I think The Room is probably the clearest example of a cult film, although it’s also pretty extreme given how it exists almost completely outside of film industry production, narrative, and aesthetic conventions. A more reasonable example is The Rocky Horror Picture Show. Another example in the field of television would be Freaks and Geeks, which was so commercially unsuccessful that it was cancelled before the end of the first season – yet it’s managed to remain culturally relevant to TV fans almost two decades after its last episode originally aired.
The concept of a cult classic has been integrated into mainstream vocabulary and obviously now applies to things outside of the realm of screen media. It’s a term that is thrown around a lot when talking about cosmetics… except the definition seems to have shifted entirely. “Cult classic”, when talking about beauty products, doesn’t seem to refer to marginal products with niche audiences. It seems to refer to, well, any product that’s has enjoyed wide popularity for a sustained period. This Reddit thread about cult classics namedrops products like NARS Orgasm blush, ABH Brow Wiz, and Smashbox Photo Finish Primer. These are really just popular, mainstream products. A recent Racked article on the “cult favourite” phenomenon bizarrely seems to imply that the term was birthed within the beauty community and uses MAC Ruby Woo as an example of a cult product.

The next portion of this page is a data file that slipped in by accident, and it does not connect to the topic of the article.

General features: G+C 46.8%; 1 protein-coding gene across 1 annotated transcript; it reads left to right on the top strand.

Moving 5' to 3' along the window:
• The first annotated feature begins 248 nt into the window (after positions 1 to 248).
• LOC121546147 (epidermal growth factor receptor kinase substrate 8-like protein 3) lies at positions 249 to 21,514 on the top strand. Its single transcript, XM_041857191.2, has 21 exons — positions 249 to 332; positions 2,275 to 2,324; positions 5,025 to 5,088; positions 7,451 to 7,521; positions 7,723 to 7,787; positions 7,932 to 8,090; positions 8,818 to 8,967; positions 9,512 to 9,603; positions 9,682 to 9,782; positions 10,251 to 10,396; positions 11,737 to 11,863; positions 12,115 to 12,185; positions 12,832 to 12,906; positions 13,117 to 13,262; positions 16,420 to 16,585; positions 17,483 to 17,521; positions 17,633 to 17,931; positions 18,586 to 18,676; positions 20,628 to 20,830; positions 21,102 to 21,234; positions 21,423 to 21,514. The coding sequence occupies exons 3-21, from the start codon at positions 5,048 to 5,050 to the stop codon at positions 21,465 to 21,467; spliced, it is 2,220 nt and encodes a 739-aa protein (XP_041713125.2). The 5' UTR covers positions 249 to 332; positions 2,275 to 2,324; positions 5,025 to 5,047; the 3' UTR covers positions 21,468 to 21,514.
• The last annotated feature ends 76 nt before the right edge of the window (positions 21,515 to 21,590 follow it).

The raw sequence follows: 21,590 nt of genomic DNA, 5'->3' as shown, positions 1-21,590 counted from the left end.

But, as the article itself points out in its first paragraph, four tubes of Ruby Woo are sold every minute. How, then, is Ruby Woo a “cult classic”? It’s not – it’s one of the most absurdly popular lipstick shades in the world. That’s like saying Titanic is a cult classic. Ruby Woo is a classic, but cult implies nicheness, marginality, a feverish devotion that exists somewhere outside of mainstream sensibilities. Oh, sure, we all know someone who is practically evangelical in their love for Ruby Woo (or maybe Russian Red), but do you think the four people a minute purchasing a tube have a cult-like mentality? Isn’t the entire point of a cult that it goes against the norm? If the norm is that Ruby Woo is the red lipstick to own, that’s not really a cult at all. That’s just life as a human who wears lipstick.